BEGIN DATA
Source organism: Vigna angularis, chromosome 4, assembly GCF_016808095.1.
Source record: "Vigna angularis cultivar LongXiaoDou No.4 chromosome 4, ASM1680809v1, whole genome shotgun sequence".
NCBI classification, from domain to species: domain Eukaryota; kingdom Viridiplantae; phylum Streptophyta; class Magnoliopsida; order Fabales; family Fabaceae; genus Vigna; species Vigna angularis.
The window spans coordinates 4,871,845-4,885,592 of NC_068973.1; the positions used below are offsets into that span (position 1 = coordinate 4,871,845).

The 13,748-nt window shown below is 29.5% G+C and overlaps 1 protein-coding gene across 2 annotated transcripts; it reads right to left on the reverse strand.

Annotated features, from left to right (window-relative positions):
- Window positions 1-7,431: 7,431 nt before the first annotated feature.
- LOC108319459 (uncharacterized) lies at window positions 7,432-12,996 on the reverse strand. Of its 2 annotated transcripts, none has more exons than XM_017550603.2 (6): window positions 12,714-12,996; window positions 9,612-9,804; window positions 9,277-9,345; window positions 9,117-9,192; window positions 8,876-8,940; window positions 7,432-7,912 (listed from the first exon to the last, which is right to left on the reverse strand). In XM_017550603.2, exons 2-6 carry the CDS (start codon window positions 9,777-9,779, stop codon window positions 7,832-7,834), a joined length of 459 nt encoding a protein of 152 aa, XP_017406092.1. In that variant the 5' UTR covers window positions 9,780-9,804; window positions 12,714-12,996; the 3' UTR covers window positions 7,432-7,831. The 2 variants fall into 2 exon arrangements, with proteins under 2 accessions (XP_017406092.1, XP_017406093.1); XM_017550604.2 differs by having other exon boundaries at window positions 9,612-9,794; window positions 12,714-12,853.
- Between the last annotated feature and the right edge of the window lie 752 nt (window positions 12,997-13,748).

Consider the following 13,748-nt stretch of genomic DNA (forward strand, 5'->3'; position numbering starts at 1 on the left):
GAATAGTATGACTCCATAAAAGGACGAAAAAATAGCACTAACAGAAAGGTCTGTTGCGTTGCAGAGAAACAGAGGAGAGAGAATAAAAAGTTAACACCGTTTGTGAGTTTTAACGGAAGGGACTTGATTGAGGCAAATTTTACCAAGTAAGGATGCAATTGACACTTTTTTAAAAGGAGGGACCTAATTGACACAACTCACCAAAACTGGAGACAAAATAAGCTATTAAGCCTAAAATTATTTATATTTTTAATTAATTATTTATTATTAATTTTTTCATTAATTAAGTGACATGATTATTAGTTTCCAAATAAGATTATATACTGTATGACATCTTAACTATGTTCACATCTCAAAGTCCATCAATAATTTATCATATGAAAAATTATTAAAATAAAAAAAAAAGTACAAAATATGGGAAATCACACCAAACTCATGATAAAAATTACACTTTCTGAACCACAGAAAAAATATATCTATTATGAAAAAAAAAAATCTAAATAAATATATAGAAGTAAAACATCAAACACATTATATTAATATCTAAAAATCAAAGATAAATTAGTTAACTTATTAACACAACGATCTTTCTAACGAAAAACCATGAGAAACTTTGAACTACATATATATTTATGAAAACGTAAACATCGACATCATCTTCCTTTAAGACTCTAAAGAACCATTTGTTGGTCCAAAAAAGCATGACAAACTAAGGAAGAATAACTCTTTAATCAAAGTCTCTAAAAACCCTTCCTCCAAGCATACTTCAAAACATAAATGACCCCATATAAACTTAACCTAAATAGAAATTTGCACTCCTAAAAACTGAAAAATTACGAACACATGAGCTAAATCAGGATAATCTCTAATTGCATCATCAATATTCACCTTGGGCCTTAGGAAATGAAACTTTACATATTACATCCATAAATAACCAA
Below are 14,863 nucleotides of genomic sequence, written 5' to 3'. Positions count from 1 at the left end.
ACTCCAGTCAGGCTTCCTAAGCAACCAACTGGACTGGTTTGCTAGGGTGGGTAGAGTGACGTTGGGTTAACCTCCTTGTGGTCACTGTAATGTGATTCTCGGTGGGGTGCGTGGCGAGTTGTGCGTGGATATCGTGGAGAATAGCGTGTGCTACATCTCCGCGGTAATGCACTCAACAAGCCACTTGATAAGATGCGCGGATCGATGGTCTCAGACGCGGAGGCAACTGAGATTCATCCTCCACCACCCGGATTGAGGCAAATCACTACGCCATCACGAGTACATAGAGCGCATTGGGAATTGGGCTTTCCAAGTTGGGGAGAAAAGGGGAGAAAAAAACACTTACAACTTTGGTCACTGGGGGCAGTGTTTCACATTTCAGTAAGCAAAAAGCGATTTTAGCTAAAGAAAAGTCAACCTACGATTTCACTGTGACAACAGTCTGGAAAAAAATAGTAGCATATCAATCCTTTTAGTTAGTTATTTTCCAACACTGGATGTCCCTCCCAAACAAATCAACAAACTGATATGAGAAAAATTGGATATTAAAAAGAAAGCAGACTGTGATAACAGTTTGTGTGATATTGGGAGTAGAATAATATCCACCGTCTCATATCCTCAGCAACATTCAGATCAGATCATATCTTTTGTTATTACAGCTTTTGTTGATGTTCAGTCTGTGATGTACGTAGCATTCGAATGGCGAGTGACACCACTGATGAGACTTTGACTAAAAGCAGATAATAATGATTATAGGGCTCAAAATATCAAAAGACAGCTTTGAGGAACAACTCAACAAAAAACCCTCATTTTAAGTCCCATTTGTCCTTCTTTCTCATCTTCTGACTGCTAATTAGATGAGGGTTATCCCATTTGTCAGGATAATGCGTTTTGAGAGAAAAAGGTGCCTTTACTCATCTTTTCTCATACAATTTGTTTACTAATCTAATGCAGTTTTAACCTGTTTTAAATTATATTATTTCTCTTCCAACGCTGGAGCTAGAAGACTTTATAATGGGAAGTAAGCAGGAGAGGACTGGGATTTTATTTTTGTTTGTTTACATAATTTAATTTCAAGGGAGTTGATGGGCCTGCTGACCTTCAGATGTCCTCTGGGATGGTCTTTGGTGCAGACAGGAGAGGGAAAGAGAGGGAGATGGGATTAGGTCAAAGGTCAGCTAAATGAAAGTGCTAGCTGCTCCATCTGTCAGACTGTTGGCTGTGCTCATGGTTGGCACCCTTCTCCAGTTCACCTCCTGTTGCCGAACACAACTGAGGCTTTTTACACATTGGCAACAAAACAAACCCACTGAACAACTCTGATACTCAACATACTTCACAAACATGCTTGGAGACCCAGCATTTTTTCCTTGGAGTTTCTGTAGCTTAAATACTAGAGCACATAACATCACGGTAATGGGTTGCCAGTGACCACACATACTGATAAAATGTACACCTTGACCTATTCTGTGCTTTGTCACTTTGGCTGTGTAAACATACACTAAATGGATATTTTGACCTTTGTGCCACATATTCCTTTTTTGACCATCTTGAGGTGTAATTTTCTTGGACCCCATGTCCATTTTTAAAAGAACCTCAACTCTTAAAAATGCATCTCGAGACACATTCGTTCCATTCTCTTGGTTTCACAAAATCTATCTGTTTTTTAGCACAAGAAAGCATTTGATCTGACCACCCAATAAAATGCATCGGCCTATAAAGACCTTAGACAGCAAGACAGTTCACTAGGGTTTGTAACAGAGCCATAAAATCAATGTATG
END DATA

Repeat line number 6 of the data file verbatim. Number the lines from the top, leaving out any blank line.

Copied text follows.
Annotated features, from left to right (window-relative positions):